February 2017

Coverage of legislative and regulatory developments on savings and retirement issues

The Latest

Donald Trump Signs a Presidential Memorandum on the Delay for the DOL Fiduciary Rule
On February 3, President Donald Trump signed a Presidential Memorandum directing the Department of Labor (DOL) to delay the applicability date of the fiduciary rule. The DOL is seeking to delay the fiduciary rule’s implementation, according to paperwork filed on February 9th for a 180-day delay of the implementation date of the rule and a new public comment period to the Office of Management and Budget. The DOL delay notice has yet to be published in the Federal Register.

Northern District Court of Texas Rules to Uphold the Department of Labor’s Fiduciary Rule
Chief Judge Barbara Lynn of the Northern District Court of Texas judge upheld the Department of Labor’s fiduciary rule against the U.S. Chamber of Commerce, Financial Services Institute, Financial Services Roundtable, Insured Retirement Institute, and Securities Industry and Financial Markets Association and co-plaintiffs. Read More

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LEGISLATIVE WATCH

House Passes the Congressional Review Act
On February 15, the House considered and passed both resolutions of disapproval under the Congressional Review Act (“CRA”) to invalidate the Department of Labor’s (“DOL”) “safe harbor” regulations on Savings Arrangements Established by State and Political Subdivisions for Non-Governmental Employees. Both resolutions passed with near unanimous Republican support.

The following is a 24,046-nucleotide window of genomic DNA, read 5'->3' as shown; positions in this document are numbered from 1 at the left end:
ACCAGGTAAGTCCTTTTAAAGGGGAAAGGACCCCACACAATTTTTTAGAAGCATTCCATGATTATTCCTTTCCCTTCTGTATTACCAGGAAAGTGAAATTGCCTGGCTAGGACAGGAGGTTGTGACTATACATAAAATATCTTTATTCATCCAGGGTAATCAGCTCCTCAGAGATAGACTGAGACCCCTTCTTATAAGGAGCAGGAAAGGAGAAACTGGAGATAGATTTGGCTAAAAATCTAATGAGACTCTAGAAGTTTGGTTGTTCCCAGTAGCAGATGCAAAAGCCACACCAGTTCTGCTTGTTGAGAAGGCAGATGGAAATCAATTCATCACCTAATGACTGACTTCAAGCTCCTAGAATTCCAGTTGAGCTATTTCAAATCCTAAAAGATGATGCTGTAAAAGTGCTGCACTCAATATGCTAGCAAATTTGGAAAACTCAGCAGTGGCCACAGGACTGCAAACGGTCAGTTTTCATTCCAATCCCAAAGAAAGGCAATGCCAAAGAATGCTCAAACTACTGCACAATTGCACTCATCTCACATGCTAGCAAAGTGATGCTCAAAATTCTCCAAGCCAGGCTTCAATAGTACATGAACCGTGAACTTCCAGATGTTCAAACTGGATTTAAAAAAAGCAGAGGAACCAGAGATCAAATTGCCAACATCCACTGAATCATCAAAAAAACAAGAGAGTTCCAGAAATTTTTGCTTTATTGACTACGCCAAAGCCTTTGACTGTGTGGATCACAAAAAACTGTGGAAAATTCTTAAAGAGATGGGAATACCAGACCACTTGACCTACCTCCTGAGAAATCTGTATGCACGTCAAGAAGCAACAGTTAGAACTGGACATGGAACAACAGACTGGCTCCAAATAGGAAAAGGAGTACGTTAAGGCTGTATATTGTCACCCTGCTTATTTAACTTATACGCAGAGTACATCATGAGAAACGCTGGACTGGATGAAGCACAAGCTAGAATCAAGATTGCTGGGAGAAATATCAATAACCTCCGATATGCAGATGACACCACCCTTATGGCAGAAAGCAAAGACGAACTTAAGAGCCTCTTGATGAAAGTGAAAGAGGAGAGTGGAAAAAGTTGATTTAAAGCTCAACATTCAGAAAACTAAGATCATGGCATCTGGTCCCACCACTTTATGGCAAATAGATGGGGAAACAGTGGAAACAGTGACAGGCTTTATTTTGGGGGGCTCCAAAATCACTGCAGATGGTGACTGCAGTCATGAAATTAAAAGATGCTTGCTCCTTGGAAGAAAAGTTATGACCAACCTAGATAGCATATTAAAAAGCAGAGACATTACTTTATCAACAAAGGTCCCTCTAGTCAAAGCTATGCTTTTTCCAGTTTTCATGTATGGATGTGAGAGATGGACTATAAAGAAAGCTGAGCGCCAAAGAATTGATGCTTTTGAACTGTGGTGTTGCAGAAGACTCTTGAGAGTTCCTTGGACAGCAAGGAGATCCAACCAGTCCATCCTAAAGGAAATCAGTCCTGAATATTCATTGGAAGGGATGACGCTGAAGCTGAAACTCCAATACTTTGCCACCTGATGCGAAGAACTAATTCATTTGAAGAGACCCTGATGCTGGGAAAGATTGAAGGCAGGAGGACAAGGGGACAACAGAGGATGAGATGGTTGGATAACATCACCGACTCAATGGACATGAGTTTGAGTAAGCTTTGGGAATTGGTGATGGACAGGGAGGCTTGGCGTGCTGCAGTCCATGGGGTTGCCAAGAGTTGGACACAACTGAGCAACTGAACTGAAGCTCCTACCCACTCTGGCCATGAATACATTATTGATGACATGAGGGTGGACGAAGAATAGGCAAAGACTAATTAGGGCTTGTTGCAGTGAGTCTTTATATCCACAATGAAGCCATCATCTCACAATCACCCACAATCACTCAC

Senate Special Committee on Aging Hosts Hearing on Stopping Senior Scams
On February 15, the Senate Special Committee on Aging held a hearing to receive an update on the work done by law enforcement officials to combat financial fraud against seniors, hear testimony from an IRS impersonation scam victim, and release updated 2016 statistics for the Committee’s comprehensive anti-fraud resource for seniors, Fighting Fraud: U.S. Senate Aging Committee Identifies Top 10 Scams Targeting Our Nation’s Seniors. Chairman Susan Collins (R-Maine) announced the Committee’s priorities during the 115th Congress as retirement security, biomedical research investments, and financial schemes and scams targeting older Americans. Ranking Member Bob Casey (D-Pa.) applauded the Committee’s reintroduction of the Senior$afe Act (S.223) to encourage financial institutions to disclose suspected exploitation of seniors and provides protection to appropriately trained staff who are reporting in good faith. Read More